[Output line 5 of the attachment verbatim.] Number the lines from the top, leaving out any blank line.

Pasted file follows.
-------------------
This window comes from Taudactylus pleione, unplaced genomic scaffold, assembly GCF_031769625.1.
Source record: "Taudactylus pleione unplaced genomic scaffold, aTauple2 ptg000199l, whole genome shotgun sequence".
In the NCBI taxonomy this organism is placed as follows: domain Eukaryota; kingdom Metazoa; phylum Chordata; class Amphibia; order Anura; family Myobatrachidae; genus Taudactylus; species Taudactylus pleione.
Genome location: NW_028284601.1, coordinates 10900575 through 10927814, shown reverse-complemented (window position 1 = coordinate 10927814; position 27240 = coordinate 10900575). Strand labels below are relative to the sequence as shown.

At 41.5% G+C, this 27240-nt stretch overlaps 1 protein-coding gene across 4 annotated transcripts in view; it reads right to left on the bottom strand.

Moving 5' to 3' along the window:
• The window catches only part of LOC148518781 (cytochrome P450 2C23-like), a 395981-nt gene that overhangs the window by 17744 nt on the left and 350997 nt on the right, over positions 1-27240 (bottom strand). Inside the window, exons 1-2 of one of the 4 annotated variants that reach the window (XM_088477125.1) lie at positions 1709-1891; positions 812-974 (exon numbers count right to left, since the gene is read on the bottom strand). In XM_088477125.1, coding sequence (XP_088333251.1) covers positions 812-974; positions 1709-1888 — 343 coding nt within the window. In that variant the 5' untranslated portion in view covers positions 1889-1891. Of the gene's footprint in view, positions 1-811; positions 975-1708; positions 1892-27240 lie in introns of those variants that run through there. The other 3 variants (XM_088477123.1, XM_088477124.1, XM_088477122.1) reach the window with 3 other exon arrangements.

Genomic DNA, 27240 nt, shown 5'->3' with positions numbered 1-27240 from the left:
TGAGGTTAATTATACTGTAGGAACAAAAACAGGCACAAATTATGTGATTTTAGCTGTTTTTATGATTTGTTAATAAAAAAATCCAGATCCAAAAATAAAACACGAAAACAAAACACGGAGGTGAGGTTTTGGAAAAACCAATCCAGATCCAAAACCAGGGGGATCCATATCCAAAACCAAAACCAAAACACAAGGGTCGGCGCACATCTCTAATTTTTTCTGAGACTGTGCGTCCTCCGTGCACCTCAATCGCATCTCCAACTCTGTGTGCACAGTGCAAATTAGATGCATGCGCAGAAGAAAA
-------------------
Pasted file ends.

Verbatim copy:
At 41.5% G+C, this 27240-nt stretch overlaps 1 protein-coding gene across 4 annotated transcripts in view; it reads right to left on the bottom strand.